Bush pushes for improved veterans' education, health care

AUSTIN, Texas - Seeking to slow Al Gore's post-convention surge, George W. Bush is taking multiple swings at the Clinton administration on military affairs, proposing to spend $1.3 billion on pay raises, schools, and veterans' health care.

''A volunteer military has only two paths. It can lower its standards to fill its ranks. Or it can inspire the best and brightest to join and stay,'' Bush said in remarks prepared for delivery Monday in Milwaukee at the start of a two-day campaign swing through Wisconsin and Iowa.

In addition, he was pledging ''orderly and timely'' withdrawal of troops from Bosnia and Kosovo, saying the administration has committed the nation to military confrontations that lack a direct national interest.

Military affairs is a Republican strength, and Bush as the GOP presidential nominee has striven to prove his competence in this area after facing questions about whether he possesses the knowledge and experience to lead the nation in times of conflict.

With an eye toward locking in a healthy lead by Labor Day, Bush is turning toward this policy area as Vice President Gore closes the Texas governor's lead.

A CNN-USA Today-Gallup poll released Sunday had Gore at 47 percent, Bush at 46 percent, Green Party candidate Ralph Nader at 3 percent and Reform Party candidate Pat Buchanan at 2 percent.

The poll of 697 likely voters taken Friday and Saturday had an error margin of 4 percentage points. That same poll right before the convention showed Bush 16 points ahead of Gore, 55 percent to 39 percent.

Backed up by a pair of new commercials, Bush and running mate Dick Cheney plan to visit a dozen battleground states between now and the traditional start of the campaign season in two weeks.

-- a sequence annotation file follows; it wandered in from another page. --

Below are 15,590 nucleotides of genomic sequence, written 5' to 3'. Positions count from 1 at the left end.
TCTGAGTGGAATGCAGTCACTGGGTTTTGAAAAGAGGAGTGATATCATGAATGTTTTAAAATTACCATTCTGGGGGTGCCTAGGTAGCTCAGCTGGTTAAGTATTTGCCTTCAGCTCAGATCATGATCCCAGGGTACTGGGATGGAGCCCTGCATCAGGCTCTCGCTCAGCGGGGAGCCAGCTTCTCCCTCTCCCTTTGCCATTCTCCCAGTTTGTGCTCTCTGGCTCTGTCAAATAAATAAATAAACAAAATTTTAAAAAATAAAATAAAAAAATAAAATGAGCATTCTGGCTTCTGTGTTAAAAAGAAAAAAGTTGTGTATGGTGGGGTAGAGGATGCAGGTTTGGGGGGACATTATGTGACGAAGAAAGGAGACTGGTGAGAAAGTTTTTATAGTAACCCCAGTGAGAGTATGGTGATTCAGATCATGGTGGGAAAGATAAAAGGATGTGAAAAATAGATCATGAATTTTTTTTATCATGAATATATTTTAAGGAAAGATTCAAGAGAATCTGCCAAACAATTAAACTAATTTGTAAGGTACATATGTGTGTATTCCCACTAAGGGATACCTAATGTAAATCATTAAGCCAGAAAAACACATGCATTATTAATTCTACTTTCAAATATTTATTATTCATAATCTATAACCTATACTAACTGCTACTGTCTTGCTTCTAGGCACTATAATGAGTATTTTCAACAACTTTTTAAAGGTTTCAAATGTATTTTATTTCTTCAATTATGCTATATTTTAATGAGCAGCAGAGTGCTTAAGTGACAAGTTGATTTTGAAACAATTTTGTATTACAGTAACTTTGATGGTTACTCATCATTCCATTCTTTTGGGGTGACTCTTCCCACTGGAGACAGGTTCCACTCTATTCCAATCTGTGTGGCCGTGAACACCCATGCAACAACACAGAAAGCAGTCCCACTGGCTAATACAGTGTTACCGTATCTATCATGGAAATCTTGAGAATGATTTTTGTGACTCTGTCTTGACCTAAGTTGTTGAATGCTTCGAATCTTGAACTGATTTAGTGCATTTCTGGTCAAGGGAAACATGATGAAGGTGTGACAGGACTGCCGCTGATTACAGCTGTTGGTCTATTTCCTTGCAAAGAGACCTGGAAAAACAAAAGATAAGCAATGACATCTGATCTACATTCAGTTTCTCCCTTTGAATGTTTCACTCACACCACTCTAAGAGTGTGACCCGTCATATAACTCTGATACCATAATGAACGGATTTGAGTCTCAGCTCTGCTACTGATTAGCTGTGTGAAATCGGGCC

Though the ads focus on education, Bush's top legislative priority, military readiness has been a consistent drumbeat of his campaign, with one night of the GOP convention dedicated in part to war heroes and veterans of Cold War diplomacy who are backing his White House bid.

The proposals Bush was releasing Monday include:

-Increasing military pay raises by $1 billion - or about $750 per active-duty service member - over the $75.8 billion increase President Clinton signed into law this month. Bush also promises to boost targeted re-enlistment bonuses and the pay of specialists such as pilots, computer programmers and engineers

-Provide $310 million to the Department of Education's ''Impact Aid'' Construction Program to eliminate the backlog of repair and construction needs for public schools located on or near military facilities.

- Create a ''Veterans Health Care Task Force,'' composed of officials from the Department of Veterans Affairs, veterans service organizations and VA health care providers, to help implement the Veterans Millennium Health Care Act.

-Review overseas deployments and seek political solutions that allow an orderly and timely withdrawal from hotspots like Kosovo and Bosnia.


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